Saturday, November 04, 2006

It's really the end (and I am still in denial)


Well, I guess the growing season is over. When we woke up this morning, there was ice on the fishpond and the castor bean plant that towers over it looked pretty sad: its leaves hanging like rags from drooping stems. It was pretty cold last night, cold enough for the leaves to crunch underfoot, cold enough for all things to be white with frost.

Mentally, of course, I haven't quite embraced the new season. I need to do a review of the veg garden to see what will work better for us next year. The short answer is This was the Year of Beans. (My first year was the Year of Crucifers.) Next year? Who knows. I always seem to run out of onions, potatoes and carrots, so maybe it will be a year of underground surprises.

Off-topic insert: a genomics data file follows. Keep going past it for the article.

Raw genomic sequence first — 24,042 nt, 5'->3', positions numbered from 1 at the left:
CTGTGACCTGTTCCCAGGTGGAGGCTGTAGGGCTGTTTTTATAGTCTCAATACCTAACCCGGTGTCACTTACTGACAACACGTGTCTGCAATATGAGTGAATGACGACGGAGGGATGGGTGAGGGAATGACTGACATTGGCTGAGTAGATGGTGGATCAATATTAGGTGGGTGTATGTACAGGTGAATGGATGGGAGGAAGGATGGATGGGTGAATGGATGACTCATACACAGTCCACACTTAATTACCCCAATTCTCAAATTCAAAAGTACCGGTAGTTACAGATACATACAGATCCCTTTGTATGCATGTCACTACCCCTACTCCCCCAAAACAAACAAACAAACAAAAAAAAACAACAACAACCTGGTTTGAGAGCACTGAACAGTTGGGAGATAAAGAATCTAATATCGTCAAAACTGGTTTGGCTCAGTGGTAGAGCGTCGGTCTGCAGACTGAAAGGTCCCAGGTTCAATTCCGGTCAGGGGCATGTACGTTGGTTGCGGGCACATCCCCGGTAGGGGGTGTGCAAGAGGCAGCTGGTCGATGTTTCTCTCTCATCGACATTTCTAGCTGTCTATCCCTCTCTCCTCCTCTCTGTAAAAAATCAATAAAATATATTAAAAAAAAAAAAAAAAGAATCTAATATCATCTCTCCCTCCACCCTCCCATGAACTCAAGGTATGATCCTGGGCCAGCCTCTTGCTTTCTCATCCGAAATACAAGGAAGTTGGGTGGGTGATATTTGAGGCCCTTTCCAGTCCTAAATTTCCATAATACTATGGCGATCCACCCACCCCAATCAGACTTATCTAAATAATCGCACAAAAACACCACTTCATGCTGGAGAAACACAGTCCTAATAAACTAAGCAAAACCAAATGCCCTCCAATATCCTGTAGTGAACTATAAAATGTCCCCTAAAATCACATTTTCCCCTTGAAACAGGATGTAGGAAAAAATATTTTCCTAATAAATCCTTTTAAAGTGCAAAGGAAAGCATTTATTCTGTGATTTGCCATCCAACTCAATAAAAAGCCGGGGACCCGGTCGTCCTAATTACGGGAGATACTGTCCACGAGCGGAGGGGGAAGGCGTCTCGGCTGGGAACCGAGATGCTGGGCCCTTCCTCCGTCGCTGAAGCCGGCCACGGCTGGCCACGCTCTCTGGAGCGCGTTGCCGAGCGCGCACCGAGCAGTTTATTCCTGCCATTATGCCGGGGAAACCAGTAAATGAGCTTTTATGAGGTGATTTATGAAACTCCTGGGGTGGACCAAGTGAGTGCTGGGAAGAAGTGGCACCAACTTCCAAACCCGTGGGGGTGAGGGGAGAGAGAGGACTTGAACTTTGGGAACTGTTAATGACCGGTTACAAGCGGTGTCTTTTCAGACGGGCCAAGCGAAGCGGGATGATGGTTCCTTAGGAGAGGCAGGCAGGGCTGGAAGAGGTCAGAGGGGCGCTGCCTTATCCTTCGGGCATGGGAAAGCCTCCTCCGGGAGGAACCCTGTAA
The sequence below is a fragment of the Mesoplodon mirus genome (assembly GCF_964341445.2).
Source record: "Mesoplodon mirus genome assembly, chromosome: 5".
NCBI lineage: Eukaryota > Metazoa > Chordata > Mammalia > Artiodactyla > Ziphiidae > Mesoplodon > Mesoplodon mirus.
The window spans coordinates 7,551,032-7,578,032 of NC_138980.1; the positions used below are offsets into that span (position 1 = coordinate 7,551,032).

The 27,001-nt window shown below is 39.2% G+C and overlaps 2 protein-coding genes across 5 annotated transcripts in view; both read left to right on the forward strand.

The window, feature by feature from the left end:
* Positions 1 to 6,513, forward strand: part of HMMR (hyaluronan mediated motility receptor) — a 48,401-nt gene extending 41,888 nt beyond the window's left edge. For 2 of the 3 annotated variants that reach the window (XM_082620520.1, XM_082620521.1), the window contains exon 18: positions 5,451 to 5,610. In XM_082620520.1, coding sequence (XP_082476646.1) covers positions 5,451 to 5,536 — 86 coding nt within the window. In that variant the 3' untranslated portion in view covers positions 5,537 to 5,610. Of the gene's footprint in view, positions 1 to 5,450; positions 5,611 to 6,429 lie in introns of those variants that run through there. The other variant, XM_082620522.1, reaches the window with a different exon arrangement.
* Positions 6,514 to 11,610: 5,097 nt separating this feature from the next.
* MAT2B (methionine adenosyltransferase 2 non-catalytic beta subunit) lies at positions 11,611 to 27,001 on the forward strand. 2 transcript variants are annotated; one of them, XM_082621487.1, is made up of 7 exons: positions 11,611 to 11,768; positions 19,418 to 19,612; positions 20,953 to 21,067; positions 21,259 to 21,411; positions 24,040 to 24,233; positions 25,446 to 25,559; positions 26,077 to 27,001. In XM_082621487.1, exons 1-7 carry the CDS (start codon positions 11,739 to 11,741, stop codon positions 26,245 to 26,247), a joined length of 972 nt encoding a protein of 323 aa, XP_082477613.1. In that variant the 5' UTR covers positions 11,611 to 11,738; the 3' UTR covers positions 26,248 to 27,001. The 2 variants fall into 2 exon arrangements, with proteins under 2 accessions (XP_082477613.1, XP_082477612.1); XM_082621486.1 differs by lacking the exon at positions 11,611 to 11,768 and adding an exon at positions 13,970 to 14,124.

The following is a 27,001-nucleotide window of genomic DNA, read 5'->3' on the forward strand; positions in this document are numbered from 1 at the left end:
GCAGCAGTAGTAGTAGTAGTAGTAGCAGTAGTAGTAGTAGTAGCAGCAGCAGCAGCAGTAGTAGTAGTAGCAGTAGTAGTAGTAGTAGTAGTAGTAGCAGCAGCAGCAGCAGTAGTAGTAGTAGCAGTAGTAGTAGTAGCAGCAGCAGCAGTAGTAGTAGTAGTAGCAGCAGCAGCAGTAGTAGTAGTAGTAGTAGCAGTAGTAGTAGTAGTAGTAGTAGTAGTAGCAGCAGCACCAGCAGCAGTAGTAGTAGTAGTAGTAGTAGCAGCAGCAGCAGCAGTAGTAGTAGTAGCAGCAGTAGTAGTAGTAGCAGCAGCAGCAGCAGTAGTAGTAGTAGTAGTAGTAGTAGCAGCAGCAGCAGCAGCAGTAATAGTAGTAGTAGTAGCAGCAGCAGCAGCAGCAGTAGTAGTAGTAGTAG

3 comments:

Carol said...

I was also in denial until the other morning when the temperatures was 20 degrees. That finished off pretty much everything.

Liz said...

14˚ this morning. Fall is *so* over.

What kind of beans? Dry or green?

El said...

Both kinds, and some that were both...

I experimented with some "old" types of dried beans. About 95% of the stuff I get is both organic and heirloom, so I have lots of tried-and-true kinds like Jacob's Cattle and Cherokee Trail of Tears. I am actually pretty fond of Italian-type green beans, and have loads of them, too. Flageolets and cowpeas and runners and of course Kentucky Wonder (pole and bush). I admit I am a bit of a succession-planter, so bush beans work well in my crop rotation plan. "No earth left bare," is my motto.

Of course, I have loads hung up and drying out in paper bags now in the shed. Gardening and harvesting are one thing, picking dried bean from dried husk entirely another.